BERLIN (Reuters) - Former Volkswagen (VOWG_p.DE) chairman Ferdinand Piech is in talks to sell his stake in Porsche SE (PSHG_p.DE) in a deal that would shake up the ownership structure of the company that controls VW.
Porsche SE is the group through which the billionaire Porsche and Piech families control 52.2 percent of the voting shares in Volkswagen (VW), which is still dealing with the effects of its diesel emissions scandal.
The families are in negotiations to buy a substantial part of Ferdinand Piech’s 14.7 percent stake in Porsche SE, Porsche SE said in a statement on Friday, confirming a report by weekly magazine Der Spiegel.
“At present, it is still unforeseeable whether the aforesaid changes in the shareholder structure of Porsche Automobil Holding SE will in fact occur,” the group said in a statement in English.
Volkswagen declined to comment.
The Porsche and Piech families have a right of first refusal on Porsche shares held by Piech, which are worth just over 1 billion euros ($1.1 billion) based on current market prices.
If Piech, who turns 80 next month, were to sell his stake, it would mark the end of an era for Volkswagen which he dominated for decades. An industrial scion and engineer, he transformed VW from regional volume manufacturer into a global powerhouse, which owns the Bentley, Bugatti, Skoda, Lamborghini, Porsche, Seat and Audi brands.
The grandson of Ferdinand Porsche - founder of the sports car maker that developed the Beetle under a 1934 contract with the Nazis - Piech turned around VW as chief executive, from 1993, and later as chairman. But since resigning as chairman in April 2015 following a showdown with former CEO Martin Winterkorn, he has become a recluse and unwilling to defend the empire he helped build.
“Piech had no more chance to crown his life’s work and has lost most of his allies,” said Ferdinand Dudenhoeffer, head of the Center of Automotive Research at the University of Duisburg-Essen. “Selling off his stake is the most logical step.”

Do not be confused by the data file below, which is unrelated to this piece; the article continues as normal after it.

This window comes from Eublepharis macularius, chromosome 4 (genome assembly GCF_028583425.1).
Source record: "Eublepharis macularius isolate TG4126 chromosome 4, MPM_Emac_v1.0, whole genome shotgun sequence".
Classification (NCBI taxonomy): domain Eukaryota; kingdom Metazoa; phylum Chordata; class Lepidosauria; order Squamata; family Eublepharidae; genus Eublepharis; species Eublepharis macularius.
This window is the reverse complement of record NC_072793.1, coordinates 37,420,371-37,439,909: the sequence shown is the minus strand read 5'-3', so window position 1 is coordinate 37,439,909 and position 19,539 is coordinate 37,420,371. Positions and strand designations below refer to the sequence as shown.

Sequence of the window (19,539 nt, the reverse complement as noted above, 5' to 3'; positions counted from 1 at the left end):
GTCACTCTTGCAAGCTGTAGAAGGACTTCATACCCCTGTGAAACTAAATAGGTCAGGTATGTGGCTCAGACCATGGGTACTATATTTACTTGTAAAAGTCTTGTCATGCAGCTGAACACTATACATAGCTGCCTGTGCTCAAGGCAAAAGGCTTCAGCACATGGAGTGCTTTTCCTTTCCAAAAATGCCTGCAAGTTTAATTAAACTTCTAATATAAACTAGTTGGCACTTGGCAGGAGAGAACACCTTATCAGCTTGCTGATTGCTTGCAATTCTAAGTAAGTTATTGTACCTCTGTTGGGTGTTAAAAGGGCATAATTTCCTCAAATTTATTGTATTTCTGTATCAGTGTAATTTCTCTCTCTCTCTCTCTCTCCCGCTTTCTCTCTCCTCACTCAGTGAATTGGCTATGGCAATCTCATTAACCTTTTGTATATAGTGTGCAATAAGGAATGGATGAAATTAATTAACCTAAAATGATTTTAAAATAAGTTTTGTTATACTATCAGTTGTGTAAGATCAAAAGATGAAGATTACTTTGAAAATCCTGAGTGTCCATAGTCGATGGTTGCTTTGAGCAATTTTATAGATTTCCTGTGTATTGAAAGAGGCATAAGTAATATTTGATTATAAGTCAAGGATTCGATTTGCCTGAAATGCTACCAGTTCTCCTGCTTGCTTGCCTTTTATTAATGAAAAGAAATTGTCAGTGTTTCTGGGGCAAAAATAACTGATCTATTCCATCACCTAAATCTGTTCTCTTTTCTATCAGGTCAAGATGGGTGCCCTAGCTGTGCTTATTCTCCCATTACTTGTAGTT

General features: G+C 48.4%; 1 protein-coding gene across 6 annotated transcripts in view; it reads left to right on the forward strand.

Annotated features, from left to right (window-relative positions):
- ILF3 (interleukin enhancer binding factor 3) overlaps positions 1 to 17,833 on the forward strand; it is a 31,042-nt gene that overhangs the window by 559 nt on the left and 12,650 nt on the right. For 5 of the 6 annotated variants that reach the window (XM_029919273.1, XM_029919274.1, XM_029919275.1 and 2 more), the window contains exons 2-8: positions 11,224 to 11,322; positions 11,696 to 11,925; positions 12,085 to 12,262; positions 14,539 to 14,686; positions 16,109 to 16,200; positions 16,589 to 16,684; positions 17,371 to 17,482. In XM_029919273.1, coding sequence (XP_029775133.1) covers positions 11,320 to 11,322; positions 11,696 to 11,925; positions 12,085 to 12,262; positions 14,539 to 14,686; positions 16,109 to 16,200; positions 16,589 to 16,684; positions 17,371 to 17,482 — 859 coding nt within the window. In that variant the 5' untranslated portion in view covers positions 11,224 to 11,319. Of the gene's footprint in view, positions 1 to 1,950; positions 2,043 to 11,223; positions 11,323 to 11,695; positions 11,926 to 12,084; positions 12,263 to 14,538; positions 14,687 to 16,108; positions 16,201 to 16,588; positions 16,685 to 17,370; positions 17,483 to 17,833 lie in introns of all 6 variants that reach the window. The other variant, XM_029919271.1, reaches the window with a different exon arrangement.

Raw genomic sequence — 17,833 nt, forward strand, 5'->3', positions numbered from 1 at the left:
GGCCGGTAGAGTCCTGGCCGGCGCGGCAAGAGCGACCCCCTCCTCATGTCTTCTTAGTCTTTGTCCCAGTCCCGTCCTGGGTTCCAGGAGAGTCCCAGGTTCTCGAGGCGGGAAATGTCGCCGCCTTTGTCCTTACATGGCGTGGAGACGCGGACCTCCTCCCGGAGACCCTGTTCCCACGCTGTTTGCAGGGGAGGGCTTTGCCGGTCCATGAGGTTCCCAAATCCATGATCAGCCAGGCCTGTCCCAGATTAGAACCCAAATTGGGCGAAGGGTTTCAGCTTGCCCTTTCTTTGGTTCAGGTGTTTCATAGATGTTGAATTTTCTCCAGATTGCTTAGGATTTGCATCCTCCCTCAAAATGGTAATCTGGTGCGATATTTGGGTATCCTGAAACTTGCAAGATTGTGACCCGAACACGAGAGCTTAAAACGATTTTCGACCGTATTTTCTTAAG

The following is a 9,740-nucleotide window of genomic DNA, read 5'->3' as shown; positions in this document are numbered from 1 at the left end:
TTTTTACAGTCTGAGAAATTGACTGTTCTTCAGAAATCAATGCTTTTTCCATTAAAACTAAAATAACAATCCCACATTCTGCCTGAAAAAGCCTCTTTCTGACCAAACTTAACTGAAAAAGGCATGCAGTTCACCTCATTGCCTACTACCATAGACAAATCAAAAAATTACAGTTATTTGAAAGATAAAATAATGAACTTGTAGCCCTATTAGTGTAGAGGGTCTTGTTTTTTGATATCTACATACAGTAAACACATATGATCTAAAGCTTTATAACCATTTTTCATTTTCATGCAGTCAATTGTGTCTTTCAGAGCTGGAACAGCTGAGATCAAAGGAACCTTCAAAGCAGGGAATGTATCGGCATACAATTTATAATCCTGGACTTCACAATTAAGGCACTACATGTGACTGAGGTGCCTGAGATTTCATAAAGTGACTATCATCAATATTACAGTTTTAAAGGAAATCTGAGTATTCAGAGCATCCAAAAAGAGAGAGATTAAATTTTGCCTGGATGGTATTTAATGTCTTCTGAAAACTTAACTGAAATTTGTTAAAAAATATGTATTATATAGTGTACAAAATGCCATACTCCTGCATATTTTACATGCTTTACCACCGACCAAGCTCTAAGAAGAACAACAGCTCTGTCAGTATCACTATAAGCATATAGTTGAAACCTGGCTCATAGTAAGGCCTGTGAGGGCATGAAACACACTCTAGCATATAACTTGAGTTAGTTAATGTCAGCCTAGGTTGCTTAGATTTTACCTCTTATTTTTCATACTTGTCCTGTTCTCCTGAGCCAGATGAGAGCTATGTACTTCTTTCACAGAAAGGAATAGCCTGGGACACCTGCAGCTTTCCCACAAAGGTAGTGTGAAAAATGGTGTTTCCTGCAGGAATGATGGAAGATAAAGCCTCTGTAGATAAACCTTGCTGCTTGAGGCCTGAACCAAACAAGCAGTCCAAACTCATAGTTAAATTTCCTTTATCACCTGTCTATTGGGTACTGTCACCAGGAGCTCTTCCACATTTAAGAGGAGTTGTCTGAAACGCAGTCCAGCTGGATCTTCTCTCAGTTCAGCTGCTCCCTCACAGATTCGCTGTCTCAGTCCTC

Dudenhoeffer said he doesn’t expect the Porsche-Piech families to put up the financial means to fund the buyout and instead expects industrial investors like VW’s two Chinese joint venture partners FAW Group Corp SASACJ.UL and SAIC Motor Corp Ltd (600104.SS) to seize the opportunity.
Porsche SE shares closed down 1.8 percent at 50.96 euros on Friday, after briefly gaining 20 cents after Porsche’s statement, while VW shares closed 1.3 percent lower at 138.40 euros, but had jumped about 30 cents after the statement.
Piech’s withdrawal may also raise investor hopes that the group can finally overcome what many analysts have dubbed a dysfunctional structure, which has seen the group hamstrung by the carmaker’s powerful labor unions and the state of Lower Saxony, which holds a blocking minority with its 20 percent stake.
“Should industrial investors step in, this could create double pressure for change from owners and investors,” said Dudenhoeffer. “For VW, it could be a chance, at last, to free itself from the strangling grip of the unions and Lower Saxony.”
An unsourced media report said last month that Piech had already begun attacking his former allies and had informed top directors about potential cheating of diesel emission tests six months before the scandal became public in September 2015.
VW has strongly denied this and last month signaled it could take legal action against Piech.
Bild am Sonntag separately reported earlier this month that Piech could lose his supervisory board seat at Porsche SE, his only remaining position at the group.
Reporting by Andreas Cremer; Writing by Maria Sheahan and Edward Taylor; Editing by Susan Fenton